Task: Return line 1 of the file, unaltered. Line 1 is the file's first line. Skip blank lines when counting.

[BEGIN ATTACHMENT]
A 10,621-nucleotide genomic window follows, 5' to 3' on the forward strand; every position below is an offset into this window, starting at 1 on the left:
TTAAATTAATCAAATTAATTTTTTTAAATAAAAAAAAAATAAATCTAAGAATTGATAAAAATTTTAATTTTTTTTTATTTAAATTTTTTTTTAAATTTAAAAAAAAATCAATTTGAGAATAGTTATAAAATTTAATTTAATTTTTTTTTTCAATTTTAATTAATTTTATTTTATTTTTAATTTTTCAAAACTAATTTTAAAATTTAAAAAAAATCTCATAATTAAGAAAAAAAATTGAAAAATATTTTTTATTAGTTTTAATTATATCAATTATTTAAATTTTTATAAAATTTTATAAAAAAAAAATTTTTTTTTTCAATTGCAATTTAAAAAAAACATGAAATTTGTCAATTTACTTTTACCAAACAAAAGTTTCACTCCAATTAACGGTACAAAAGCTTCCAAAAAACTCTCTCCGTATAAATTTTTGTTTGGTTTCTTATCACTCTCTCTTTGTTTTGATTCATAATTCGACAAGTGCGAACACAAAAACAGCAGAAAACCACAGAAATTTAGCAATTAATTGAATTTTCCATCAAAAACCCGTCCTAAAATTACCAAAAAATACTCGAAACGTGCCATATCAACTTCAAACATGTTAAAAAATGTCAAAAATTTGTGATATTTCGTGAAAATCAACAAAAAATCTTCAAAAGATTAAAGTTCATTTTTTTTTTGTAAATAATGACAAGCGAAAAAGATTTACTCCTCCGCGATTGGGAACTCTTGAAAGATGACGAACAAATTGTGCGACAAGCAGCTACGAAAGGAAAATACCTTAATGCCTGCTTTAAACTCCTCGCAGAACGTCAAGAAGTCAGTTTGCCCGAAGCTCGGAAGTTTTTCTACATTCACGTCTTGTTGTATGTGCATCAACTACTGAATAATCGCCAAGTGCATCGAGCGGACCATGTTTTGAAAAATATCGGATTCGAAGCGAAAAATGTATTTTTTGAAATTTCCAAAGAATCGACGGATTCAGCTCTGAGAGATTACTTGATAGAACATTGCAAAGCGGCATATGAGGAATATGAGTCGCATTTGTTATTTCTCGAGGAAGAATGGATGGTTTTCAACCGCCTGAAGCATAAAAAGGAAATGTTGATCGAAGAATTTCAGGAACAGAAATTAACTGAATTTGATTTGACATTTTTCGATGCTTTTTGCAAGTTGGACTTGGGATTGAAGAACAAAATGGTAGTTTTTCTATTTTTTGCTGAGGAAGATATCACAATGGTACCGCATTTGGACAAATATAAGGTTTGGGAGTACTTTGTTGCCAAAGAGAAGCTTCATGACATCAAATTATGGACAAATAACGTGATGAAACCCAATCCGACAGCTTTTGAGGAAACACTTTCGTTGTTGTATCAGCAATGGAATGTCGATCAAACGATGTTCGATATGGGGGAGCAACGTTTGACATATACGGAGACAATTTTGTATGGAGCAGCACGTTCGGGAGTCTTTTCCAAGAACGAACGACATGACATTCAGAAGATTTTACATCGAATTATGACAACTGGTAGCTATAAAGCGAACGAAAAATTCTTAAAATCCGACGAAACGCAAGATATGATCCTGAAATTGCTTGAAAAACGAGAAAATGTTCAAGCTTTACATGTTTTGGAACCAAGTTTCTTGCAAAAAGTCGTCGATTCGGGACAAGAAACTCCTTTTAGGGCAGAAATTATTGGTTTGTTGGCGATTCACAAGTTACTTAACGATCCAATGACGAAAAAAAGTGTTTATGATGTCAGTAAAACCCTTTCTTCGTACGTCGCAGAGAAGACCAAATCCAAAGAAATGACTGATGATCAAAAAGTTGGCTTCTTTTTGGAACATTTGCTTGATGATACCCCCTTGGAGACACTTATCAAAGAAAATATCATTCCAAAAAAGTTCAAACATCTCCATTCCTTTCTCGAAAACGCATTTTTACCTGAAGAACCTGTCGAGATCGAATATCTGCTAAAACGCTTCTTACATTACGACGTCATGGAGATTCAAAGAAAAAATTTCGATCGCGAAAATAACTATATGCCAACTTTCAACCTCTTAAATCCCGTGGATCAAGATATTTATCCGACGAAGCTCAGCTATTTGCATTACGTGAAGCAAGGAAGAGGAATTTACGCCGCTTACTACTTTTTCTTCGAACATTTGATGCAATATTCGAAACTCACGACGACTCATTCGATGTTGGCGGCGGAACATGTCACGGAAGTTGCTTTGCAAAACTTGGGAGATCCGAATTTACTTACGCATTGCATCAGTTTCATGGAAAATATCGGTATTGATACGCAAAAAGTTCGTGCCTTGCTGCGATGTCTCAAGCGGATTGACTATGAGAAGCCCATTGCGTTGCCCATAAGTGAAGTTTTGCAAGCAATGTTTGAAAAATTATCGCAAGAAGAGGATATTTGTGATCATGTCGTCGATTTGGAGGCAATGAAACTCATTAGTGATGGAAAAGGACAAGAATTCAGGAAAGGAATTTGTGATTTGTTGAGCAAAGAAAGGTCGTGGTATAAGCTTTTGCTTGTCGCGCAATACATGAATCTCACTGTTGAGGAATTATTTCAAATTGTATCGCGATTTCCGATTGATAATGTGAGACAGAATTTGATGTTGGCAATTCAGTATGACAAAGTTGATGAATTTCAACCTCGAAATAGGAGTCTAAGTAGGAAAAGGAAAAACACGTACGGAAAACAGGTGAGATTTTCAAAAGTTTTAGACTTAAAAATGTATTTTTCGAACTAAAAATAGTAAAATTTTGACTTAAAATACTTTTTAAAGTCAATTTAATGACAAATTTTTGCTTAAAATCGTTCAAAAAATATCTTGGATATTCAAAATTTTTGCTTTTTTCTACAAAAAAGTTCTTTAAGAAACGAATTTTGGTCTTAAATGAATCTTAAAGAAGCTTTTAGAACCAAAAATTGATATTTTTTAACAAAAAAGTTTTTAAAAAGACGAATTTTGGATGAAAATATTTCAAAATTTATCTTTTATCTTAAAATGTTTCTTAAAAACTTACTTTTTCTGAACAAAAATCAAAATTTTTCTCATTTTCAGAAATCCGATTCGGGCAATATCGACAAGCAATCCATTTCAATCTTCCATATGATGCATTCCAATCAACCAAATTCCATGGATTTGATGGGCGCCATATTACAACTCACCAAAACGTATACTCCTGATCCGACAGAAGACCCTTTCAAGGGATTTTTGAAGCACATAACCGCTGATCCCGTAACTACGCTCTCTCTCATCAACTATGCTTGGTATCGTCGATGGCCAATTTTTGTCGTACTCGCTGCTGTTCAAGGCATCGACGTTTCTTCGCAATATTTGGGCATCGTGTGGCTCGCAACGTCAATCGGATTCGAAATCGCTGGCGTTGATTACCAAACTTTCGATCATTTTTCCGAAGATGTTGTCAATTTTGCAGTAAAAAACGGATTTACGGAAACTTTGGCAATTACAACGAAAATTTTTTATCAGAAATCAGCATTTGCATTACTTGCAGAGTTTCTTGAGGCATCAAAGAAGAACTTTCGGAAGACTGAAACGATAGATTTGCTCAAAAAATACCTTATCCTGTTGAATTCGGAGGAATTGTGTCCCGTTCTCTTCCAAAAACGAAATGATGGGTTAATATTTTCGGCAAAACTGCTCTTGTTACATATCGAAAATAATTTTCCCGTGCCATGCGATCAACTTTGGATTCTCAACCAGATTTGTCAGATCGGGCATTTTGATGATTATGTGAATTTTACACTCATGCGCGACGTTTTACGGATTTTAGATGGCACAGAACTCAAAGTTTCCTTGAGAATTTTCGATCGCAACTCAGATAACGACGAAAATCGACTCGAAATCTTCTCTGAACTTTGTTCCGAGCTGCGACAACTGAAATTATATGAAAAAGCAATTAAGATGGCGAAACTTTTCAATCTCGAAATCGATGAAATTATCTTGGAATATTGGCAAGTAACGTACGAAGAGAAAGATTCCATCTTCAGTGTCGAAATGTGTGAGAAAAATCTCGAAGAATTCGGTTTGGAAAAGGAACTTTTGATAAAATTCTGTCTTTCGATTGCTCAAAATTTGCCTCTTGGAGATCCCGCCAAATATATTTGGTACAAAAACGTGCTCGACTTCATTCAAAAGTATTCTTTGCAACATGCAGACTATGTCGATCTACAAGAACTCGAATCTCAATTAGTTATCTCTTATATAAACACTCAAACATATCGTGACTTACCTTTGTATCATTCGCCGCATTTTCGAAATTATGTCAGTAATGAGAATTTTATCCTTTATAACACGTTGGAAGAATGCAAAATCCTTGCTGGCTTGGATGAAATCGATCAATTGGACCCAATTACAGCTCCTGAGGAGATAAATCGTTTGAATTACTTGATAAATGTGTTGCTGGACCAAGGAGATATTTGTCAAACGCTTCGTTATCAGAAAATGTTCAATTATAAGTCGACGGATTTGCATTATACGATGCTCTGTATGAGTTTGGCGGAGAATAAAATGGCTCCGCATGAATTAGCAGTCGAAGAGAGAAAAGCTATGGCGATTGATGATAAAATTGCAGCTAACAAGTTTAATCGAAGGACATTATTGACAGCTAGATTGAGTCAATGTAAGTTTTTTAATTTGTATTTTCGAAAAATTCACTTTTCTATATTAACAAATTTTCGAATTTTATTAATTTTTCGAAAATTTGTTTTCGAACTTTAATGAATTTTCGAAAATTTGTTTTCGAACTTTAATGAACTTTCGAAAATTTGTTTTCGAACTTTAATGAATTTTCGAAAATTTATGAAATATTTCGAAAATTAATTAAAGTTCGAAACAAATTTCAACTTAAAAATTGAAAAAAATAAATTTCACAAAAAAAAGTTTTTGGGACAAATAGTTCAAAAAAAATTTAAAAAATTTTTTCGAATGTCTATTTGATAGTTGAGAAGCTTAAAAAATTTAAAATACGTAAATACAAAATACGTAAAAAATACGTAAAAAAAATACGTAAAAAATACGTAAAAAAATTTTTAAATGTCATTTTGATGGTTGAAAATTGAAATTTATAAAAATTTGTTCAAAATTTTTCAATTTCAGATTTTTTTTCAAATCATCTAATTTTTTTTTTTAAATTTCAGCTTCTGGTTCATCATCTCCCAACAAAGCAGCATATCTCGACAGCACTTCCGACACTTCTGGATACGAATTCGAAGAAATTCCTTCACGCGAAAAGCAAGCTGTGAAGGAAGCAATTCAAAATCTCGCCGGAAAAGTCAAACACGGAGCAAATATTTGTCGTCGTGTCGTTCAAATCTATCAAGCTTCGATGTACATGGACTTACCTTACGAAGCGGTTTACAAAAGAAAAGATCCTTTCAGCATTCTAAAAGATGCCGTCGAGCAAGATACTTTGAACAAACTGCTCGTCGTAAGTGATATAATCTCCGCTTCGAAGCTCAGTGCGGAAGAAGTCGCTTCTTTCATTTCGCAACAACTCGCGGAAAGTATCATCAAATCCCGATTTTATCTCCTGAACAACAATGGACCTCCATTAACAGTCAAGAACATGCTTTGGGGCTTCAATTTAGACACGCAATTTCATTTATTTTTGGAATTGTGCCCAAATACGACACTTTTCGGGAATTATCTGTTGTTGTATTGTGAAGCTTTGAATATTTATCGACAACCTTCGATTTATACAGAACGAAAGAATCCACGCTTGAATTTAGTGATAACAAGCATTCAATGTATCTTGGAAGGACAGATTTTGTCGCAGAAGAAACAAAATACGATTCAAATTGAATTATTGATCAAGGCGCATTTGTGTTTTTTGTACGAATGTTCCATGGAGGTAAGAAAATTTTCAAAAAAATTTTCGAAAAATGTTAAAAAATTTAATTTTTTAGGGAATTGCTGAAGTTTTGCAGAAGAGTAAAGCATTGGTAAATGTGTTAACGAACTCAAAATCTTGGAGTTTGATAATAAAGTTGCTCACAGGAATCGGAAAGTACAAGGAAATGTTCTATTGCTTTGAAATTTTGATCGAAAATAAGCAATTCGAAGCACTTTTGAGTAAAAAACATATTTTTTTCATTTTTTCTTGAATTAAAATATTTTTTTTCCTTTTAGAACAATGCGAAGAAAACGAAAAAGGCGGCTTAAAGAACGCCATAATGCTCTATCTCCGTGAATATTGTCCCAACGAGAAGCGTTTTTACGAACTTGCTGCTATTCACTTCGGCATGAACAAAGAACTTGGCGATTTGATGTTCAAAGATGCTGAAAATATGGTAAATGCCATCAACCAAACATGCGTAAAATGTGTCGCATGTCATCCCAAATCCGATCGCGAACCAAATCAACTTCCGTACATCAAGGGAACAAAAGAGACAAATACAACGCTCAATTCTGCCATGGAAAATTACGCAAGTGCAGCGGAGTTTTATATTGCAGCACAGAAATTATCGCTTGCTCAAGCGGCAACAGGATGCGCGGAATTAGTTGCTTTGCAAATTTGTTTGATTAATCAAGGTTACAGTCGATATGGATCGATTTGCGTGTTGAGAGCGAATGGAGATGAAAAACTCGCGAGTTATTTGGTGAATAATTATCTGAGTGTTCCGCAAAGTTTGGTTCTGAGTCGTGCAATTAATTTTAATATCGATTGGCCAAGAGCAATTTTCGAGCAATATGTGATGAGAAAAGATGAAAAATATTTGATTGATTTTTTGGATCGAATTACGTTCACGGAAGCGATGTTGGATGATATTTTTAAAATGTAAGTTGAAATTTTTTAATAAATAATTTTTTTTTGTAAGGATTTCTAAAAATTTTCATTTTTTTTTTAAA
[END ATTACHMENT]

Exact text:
A 10,621-nucleotide genomic window follows, 5' to 3' on the forward strand; every position below is an offset into this window, starting at 1 on the left: